Slavery and Reform In West Africa: Toward Emancipation In Nineteenth-Century (Senegal and the Gold Coast)
Slavery and its Legacy in Ghana and the Diaspora
A Primer for Teaching African History. Ten Design Principles
The Long Nineteenth Century 1750-1914
Exchanges: A Global History Reader (volume 2)
Exchanges: A Global History Reader (volume 1)
Empires and Colonies in the Modern World
African Voices of the Global Past
African Histories: New Sources and New Techniques for Studying African Pasts
Abina and the Important Men, a Graphic History
One major thread running through my research is the effort to excavate the discursive worlds and lived experiences of nineteenth century West Africans and make them accessible to contemporary African and American students, scholars, and publics. As of 2018, I will join Founding Editor Nwando Achebe as an Editor of the Journal of West African History alongside Saheed Aderinto and Harry Odamtten.
As well as peer-reviewed publications in the journals Ghana Studies, Slavery & Abolition, and The Journal of West African History, and scholarly books such as Slavery and Reform in West Africa (Ohio) and Slavery and its Legacy in Ghana and the Diaspora (Bloomsbury, 2018, with Rebecca Shumway), my work in nineteenth century West African history forms the basis of the educational graphic history (comic book) Abina and the Important Men (Oxford 2012) which won the American Historical Association’s James Harvey Robinson prize and the CABA Book Award for Older Readers.
My work in this area now revolves around addressing key problems in the relationship between history and its doubles (such as memory and heritage) and history education in Africa. Based on a plenty rather than a poverty model, my approach is to collaborate with educators to employ local history and indigenous knowledge systems in the classroom. My work on community-engaged histories of the Fante Confederation, an 1867–1873 political movement, was published in 2019 in History in Africa (with Tony Yeboah and Lindsay Ehrisman).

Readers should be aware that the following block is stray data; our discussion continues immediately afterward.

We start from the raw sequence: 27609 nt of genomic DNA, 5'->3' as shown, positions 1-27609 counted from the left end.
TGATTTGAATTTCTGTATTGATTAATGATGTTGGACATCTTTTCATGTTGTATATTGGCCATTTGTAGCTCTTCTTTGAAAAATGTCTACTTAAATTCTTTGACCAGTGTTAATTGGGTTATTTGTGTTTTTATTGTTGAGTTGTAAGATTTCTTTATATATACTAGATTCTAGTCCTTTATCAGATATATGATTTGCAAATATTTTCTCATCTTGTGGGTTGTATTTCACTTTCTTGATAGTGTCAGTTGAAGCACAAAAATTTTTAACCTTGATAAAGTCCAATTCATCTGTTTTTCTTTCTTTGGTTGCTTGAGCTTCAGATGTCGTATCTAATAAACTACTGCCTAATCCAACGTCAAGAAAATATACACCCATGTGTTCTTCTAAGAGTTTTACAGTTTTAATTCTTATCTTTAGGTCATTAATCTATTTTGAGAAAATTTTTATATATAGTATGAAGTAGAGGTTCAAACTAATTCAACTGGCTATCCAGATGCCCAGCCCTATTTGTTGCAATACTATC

Like many of my peers, I was only introduced to world history when I arrived at my first teaching position and was suddenly required to expand my focus from two small parts of Africa in the nineteenth century to thousands of years on a global scale. Since those early years, I have found that my dual roles as a world historian and as an Africanist complement each other but also lead to intersecting critiques of the two fields. In the process, I became something of a critic of universalist, ecumenical world history and a proponent of an approach to the global past that engages a broader swath of history and heritage practitioners. This is partly the impetus behind the Uncovering History project, a series that I edit for Oxford University Press, which brings scholarly work from researchers around the world to the world history classroom through digital modules in which students ‘do history’, working with original evidence and scholarly methods to understand the global past. The first module in the series is my own Equiano or Vassa, African or American?